Asian elected officials took the stage Wednesday morning at the Democratic National Convention, New America Media reports. The overall message to their fellow Asian Americans: Go vote.
While Asian Americans are the fastest growing minority group in the United States, only 48 percent of registered Asian American and Pacific Islanders (AAPI) voted in the 2008 election, according to recent census data. And a new poll shows that Asian Americans feel largely ignored by the political parties and are still an untapped resource in the political arena.
Rep. Judy Chu (D-El Monte), the first Chinese American woman elected to Congress, believes both political parties should increase outreach to AAPI voters. “More needs to be done,” Chu told KPCC after her speech at the caucus. “The Democrat party needs to reach out to Asian American voters through perhaps culturally specific mailers, language-specific mailers, and phone bankers. That can truly help.”
San Francisco Mayor Ed Lee says that Asian American officials should also do more to engage their community. “We are still suffering from the 50 percent turnout as opposed to a bigger number of Asian voters,” Lee told the caucus. “We need to increase this turnout in our community, especially in this election.”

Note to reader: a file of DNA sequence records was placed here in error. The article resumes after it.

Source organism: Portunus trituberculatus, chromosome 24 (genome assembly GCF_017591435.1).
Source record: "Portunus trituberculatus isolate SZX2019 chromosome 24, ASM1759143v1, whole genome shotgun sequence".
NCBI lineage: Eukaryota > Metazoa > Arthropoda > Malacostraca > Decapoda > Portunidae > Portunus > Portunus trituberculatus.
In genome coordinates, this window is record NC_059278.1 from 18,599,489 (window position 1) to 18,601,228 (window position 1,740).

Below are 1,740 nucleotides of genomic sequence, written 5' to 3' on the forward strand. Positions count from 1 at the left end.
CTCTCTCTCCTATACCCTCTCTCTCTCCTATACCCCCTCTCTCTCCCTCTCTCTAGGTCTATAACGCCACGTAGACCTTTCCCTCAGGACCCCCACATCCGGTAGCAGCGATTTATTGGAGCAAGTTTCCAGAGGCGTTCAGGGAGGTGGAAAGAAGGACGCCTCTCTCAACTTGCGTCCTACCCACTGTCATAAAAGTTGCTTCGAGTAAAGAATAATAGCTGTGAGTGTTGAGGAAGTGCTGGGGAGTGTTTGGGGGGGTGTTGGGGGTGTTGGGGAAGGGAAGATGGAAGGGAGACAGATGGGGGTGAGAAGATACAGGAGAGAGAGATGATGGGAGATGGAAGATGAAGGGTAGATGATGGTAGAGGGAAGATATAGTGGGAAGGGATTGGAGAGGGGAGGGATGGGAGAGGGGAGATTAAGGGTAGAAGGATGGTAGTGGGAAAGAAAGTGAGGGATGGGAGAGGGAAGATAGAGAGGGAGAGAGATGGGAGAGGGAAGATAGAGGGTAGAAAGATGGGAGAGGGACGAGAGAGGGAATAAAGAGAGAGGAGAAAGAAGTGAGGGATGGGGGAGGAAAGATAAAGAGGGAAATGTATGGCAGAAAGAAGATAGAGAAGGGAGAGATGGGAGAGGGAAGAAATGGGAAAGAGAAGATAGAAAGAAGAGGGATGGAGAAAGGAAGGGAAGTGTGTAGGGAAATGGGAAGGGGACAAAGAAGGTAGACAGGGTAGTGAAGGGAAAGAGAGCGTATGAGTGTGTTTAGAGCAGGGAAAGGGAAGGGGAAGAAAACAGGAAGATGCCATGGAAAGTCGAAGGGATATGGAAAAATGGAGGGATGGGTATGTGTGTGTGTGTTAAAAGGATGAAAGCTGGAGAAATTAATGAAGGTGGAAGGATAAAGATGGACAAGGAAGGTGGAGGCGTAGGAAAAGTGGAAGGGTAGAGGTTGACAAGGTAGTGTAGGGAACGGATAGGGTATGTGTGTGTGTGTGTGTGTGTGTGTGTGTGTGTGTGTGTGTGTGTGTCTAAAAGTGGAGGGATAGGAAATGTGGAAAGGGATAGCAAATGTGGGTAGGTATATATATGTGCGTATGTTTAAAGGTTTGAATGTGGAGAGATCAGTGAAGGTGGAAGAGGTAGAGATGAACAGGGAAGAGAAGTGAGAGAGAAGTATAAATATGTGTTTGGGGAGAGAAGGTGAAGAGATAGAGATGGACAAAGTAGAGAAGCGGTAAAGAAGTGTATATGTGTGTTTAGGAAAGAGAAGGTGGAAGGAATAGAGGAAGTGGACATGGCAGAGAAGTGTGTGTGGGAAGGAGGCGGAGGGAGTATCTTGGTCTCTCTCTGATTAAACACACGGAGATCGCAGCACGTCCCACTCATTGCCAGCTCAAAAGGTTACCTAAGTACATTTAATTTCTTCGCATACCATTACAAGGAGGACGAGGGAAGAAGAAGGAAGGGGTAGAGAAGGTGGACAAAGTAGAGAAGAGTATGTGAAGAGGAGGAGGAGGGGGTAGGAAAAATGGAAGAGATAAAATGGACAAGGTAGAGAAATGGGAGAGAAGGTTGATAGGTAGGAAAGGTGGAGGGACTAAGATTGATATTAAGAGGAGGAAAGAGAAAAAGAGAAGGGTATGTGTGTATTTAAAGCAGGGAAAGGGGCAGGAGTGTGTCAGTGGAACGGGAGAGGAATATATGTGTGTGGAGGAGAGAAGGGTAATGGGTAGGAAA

AAPI voters could have a significant impact on the upcoming election, particularly on President Obama’s campaign, according to former Secretary of Transportation Norman Mineta. “There are about 4.3 million AAPI registered voters—and 62 percent of them are Democrat registered voters,” Mineta said outside the room where the caucus was taking place, according to New America Media. “If more and more of our voters come out during the election, [the] AAPI vote is going to be a marginal victory for the Democrats.”
Although Asian Americans lean to the left nationally, the Republican Party is also reaching out, especially in states where the Asian American vote could affect close election results. The GOP has held meet-and-greets with Asian business owners and community leaders in Virginia and voter registration events in Nevada.
Bipartisan organizations like the Asian Pacific American Legal Center are working to educate the Asian American community about the political process and increase engagement. For more information and bilingual resources, contact APALC here.